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Donkeyspace

My talk from GDC 2011 has been made free in the GDC vault, you can see it here. One of the frequent comments I’ve heard is that people are confused by my discussion of what I call “Donkeyspace” so I thought I should try to clarify.

The things about Poker that make it a more interesting AI problem than something like Chess or Go are the aspects of hidden information and psychology. Really, these are the same thing, because the important information that’s hidden from you is your opponent’s psychology, her state of mind, her tendencies and plans, her strategy. Of course, the cards in your opponent’s hand are hidden from you, as are the order of cards in the deck, but this kind of uncertainty doesn’t really add that much interest to the game’s AI problem, since it just adds some simple probability calculations (simple for a computer). What makes Poker so much weirder and cooler is the way in which players infer from their opponent’s actions what’s going on in their opponent’s minds and then adjust their own strategies accordingly.

You can look at every game as a problem to be solved. We say a game is solved when we can describe how to play perfectly play from any position. Tic Tac Toe is solved. Connect Four is solved. Checkers is solved. It’s easy to imagine what it would mean for Chess or Go to be solved in this way. Once you have instructions you can follow to achieve the best outcome from any position there’s really nothing left.

But what does it mean to solve Rock Paper Scissors? It’s easy to articulate a strategy which will guarantee that you can’t be beaten, just pick randomly. When I say you “can’t be beaten” I don’t mean you’re guaranteed to win, I mean no-one can have any better strategy, there is no way of playing that will do better against you. But if you enter a RPS tournament and want to win, you should be able to do better than that. You should recognize when you’re up against a drunk dude who only throws Rock and adjust your strategy to take advantage of him. Then, when you’re up against someone throwing pure random you adjust back to random yourself to guarantee at least an even chance of winning.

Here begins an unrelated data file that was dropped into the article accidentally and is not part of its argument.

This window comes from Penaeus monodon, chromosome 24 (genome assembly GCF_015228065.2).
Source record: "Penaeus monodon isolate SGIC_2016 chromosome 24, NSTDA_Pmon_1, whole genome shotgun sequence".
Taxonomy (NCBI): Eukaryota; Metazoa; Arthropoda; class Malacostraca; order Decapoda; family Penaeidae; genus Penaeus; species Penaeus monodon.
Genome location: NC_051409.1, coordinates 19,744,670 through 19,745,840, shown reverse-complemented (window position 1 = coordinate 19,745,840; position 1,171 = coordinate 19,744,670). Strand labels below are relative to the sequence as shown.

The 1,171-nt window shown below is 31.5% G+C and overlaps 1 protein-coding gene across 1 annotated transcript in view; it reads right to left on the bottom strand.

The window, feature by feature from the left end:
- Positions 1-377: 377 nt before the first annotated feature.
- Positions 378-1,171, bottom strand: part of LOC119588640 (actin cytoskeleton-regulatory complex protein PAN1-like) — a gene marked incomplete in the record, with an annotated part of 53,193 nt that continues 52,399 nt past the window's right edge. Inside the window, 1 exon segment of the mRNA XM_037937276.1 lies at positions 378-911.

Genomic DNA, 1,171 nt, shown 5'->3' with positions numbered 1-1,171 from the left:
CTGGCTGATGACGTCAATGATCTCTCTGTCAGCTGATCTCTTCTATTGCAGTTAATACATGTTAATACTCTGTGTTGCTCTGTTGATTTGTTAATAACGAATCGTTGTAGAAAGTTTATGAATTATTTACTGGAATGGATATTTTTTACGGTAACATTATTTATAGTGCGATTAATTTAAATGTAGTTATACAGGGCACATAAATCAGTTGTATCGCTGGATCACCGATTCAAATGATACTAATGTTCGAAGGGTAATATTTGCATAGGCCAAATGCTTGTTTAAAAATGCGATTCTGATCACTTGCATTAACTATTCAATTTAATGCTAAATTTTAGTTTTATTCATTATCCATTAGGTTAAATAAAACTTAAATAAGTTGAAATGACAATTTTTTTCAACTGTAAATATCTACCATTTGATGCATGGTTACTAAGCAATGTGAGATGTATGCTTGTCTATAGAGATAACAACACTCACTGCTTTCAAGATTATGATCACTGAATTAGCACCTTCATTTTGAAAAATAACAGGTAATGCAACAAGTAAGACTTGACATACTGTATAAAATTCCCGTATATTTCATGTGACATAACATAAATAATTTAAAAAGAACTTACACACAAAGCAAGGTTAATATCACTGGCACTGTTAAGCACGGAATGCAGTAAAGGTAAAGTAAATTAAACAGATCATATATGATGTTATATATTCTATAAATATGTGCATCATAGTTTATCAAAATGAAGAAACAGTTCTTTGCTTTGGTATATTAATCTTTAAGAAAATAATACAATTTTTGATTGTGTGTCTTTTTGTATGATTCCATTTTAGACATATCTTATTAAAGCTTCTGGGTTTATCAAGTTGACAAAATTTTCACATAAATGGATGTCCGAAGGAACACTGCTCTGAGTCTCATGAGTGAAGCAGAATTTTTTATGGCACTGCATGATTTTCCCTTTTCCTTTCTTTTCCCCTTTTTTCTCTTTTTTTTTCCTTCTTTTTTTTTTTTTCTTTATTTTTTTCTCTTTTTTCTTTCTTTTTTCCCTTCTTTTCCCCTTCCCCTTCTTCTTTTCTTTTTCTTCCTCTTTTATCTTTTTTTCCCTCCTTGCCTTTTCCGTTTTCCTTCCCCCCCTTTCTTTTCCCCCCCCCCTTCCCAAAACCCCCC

This is the situation that Poker is in. It’s easy to imagine a “solved” version of simple forms of poker. And using this perfect strategy you could gurantee that no-one in the world can have an edge on you, no-one can outplay you. But that’s not the actual goal of Poker. The goal of Poker is to get that money. If you play “pefectly” against a drunk tourist, a fish, a donkey, you are throwing money away. So the real AI problem of poker is this inference problem of recognizing what type of player you are up against and adjusting your play to maximize your edge against their strategy.

Imagine all the possible strategies you could be up against plotted in a multidimensional space, over here is the “perfect” strategy, unexploitable, there’s nothing you can do against it but play it yourself. But all around it are the vast, diverse spectrum of sub-optimal strategies that people actually use. This is Donkeyspace, and your goal is to place your opponent as accurately as possible at a point in this space, and then maneuver yourself to the point that takes maximal advantage of him.

But guess what? Your opponent is doing to the same thing to you. As you maneuver through D-Space to lock onto your target, your target is simultaneously maneuvering around to get the drop on you. At the highest levels, poker is all about this dance. When Viktor Blom and Tom Dwan play, not only are they struggling like Chess players to discover perfect play, they are also moving through chaotic orbits around this undiscovered point, adjusting to their perceptions of each other’s flawed models, and then adjusting to the adjustments. This simultaneous, second-order problem solving is the big, juicy problem of Poker AI. It touches on deep, underlying dynamics of social interaction, the way we constantly interpret and adapt to the behavior of the people around us. It is, as computer scientists like to say, “non-trivial”. I think we can also call it beautiful.

4 Comments

  1. Logan wrote:

    Someone from the Go forum ‘lifein19x19′ posted your video. Do have an idea of what your strength is in the game (e.g. 5k or 5d)? As someone who played fighting games I remember the David Sirlin book and his yomi concept. Are you/have you also been into the fighting game culture Frank?

    Monday, April 11, 2011 at 5:13 am | Permalink
  2. Frank Lantz wrote:

    Logan, I think I’m around 7k or 8k. Big fan of fighting games. Looking forward to the NYU Spring Fighter event this weekend: http://gamecenter.nyu.edu/2011/04/2nd-annual-spring-fighter-tournament

    Monday, April 11, 2011 at 3:43 pm | Permalink
  3. gludion wrote:

    Hello go friend!!
    I’m a go player too (bubulle on KGS). Your speech about Go and Poker was very good :)

    Monday, May 9, 2011 at 2:23 pm | Permalink
  4. misterTOAST wrote:

    this concept reminds me of the Cournot Equilibrium, but in poker.

    Sunday, January 22, 2012 at 1:35 pm | Permalink

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